“It’s not impossible to live with schizophrenia, but it requires creating an environment of people who are working toward a common goal.”
— Susan Schofield, mother of 7-year-old schizophrenic child January
There are an estimated 2.4 million American adults living with schizophrenia, reports the National Institute of Mental Health Epidemiologic Catchment Area Program. Stereotypically, and incorrectly so, many people associate schizophrenia with split personality disorder. The reality of schizophrenia is that sufferers may experience a range of symptoms including hallucinations, delusions and disorganized thinking. Some may suffer from movement disorders, including repetitive motions or catatonic states. They may have trouble managing daily tasks, problems concentrating and problems with memory.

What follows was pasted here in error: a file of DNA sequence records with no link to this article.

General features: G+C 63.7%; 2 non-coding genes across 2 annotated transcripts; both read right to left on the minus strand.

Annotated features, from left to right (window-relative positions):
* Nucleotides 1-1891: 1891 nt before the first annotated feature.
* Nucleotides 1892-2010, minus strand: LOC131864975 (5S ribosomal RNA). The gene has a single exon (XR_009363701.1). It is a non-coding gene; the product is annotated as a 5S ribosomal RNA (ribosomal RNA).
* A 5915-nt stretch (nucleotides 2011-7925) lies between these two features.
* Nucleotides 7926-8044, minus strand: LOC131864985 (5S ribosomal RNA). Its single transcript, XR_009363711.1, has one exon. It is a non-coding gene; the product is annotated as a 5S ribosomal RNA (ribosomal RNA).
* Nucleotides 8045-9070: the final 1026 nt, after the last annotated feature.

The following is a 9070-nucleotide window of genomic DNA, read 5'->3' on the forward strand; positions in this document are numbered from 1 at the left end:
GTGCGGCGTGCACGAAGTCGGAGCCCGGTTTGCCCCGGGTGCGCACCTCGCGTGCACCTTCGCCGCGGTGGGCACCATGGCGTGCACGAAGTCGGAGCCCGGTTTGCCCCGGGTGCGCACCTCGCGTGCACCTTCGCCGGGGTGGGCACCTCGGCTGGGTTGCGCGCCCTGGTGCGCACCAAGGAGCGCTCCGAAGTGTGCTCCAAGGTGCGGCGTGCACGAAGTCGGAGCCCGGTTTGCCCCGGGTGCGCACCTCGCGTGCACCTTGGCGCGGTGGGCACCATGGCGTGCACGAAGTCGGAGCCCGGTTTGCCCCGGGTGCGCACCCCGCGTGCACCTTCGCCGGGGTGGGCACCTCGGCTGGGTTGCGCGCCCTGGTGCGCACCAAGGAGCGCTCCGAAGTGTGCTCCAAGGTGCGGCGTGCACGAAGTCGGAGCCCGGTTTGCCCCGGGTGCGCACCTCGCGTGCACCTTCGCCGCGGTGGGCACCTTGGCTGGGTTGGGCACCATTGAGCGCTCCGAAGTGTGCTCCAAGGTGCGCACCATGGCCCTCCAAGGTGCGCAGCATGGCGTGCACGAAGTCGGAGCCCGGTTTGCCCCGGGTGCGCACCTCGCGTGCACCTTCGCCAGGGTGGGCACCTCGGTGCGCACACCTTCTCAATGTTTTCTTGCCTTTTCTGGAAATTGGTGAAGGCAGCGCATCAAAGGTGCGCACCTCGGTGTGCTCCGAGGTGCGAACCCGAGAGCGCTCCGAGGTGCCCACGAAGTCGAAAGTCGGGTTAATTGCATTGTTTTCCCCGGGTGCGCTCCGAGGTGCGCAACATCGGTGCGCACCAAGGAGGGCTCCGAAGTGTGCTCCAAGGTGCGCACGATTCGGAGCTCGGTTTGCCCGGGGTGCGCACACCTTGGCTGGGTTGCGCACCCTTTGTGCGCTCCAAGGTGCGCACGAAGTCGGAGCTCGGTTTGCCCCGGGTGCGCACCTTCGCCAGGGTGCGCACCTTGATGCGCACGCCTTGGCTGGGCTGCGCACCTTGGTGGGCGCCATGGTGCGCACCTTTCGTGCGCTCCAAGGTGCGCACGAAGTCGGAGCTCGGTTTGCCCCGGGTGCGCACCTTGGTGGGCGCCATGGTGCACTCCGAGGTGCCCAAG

Most people suffering from schizophrenia usually develop the disease during adolescence or young adulthood, and pediatric cases are extremely rare — which makes January Schofield, known as Jani, an exceptional child.
Jani was diagnosed with schizophrenia when she was five years old, making her one of the youngest ever to be diagnosed with the illness. We spoke with Jani’s parents, Michael and Susan Schofield, to learn more about Jani, her challenges and her journey.
Submitted by Anna